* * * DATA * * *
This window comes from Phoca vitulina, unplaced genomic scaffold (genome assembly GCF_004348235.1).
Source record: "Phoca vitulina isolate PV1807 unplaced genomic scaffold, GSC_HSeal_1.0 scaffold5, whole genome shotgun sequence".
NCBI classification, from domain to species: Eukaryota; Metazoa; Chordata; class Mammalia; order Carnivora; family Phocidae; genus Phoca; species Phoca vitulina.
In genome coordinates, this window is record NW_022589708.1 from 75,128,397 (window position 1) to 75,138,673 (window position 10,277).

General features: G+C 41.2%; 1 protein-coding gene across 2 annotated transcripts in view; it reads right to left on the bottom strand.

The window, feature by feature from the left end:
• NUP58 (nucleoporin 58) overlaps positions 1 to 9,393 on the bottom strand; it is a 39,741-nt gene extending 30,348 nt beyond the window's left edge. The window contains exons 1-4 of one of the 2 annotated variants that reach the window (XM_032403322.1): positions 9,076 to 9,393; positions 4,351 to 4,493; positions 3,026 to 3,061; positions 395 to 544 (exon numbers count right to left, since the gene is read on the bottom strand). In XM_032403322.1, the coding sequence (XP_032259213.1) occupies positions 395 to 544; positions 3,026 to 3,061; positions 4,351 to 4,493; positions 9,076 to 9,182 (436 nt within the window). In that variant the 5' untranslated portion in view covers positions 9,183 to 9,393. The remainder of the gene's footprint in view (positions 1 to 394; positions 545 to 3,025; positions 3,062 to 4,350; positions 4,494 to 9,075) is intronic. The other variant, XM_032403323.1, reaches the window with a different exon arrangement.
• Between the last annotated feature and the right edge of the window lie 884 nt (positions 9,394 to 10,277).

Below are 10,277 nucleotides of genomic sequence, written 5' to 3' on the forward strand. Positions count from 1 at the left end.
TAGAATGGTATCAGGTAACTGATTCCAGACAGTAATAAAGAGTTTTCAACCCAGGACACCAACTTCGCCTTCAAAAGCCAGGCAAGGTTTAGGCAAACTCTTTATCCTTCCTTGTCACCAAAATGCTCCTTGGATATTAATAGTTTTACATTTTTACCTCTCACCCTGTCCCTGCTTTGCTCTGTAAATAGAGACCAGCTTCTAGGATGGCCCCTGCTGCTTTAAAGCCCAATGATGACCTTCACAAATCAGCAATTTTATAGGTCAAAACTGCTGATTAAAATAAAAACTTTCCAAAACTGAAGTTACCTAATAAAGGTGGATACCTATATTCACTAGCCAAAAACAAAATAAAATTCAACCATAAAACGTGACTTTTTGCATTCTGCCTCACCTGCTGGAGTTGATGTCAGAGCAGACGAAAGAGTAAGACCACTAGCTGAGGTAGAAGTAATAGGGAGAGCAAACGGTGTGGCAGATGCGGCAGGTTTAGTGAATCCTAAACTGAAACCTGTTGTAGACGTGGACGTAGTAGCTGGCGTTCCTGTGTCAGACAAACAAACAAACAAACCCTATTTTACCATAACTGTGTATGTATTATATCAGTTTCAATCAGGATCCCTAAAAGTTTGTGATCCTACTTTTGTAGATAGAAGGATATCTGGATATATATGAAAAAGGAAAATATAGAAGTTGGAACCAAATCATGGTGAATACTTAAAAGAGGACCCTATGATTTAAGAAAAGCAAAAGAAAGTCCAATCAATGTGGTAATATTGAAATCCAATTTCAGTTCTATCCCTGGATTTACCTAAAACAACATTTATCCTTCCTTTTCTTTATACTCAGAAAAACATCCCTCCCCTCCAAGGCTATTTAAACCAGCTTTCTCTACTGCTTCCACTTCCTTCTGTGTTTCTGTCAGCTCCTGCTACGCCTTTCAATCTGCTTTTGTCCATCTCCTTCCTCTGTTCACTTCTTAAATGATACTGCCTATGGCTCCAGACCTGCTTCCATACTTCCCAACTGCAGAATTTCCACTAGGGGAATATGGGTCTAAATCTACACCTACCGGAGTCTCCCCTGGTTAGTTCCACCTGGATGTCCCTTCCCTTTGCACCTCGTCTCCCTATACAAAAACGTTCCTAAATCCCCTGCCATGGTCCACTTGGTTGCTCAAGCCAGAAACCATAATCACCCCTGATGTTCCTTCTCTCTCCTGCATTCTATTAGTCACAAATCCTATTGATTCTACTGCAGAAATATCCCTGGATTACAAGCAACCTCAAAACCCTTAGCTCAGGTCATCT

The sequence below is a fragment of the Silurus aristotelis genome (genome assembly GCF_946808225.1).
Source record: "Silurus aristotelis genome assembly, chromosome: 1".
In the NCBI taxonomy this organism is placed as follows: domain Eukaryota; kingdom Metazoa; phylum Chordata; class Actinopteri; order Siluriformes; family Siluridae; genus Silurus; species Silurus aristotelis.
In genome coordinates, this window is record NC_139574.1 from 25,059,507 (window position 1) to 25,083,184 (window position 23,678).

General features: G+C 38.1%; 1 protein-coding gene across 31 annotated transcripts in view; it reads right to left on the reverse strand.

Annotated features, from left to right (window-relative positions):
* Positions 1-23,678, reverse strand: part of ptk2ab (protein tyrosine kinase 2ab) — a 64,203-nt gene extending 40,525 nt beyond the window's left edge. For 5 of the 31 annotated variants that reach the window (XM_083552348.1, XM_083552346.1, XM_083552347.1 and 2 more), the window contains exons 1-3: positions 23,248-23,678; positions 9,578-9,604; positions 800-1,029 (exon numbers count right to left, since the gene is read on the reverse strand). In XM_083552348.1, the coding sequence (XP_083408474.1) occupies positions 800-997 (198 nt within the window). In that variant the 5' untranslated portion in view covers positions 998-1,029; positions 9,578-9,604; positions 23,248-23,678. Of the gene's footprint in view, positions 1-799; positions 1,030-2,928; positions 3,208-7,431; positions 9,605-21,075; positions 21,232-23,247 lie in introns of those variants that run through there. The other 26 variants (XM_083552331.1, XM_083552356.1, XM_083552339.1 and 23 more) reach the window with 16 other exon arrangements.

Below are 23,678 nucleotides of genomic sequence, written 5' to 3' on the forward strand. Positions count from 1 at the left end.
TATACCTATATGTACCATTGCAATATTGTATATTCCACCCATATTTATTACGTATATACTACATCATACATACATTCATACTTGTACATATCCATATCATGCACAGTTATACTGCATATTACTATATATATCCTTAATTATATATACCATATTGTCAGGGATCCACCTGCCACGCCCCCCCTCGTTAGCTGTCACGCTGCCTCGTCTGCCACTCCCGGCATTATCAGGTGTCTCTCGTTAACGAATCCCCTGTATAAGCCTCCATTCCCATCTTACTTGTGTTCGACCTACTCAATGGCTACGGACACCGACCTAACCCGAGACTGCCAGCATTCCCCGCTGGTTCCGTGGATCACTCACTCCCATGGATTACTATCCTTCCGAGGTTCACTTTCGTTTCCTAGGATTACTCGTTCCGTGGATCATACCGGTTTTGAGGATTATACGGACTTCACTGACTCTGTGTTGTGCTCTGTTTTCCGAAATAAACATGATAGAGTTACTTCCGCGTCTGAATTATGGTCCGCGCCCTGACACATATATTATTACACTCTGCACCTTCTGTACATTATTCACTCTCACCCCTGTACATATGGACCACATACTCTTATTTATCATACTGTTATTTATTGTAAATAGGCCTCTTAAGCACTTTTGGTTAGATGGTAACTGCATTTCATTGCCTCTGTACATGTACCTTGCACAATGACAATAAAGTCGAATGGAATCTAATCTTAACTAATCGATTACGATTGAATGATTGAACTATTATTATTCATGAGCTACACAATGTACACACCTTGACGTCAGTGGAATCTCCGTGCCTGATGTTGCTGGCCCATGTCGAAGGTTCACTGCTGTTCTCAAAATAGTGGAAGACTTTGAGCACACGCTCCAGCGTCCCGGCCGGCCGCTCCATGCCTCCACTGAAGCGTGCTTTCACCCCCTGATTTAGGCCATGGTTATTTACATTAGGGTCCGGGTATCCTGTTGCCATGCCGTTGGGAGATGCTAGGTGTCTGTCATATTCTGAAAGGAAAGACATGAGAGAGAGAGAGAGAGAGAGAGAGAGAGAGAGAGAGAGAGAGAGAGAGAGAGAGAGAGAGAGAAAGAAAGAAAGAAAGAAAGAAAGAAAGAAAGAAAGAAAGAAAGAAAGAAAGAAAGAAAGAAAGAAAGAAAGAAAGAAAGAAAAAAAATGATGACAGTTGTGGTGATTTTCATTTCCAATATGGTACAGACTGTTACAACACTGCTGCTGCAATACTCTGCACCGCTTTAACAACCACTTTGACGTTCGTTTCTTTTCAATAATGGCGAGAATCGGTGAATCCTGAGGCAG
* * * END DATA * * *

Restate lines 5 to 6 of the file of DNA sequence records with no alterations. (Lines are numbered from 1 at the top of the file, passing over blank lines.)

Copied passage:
General features: G+C 41.2%; 1 protein-coding gene across 2 annotated transcripts in view; it reads right to left on the bottom strand.

The window, feature by feature from the left end: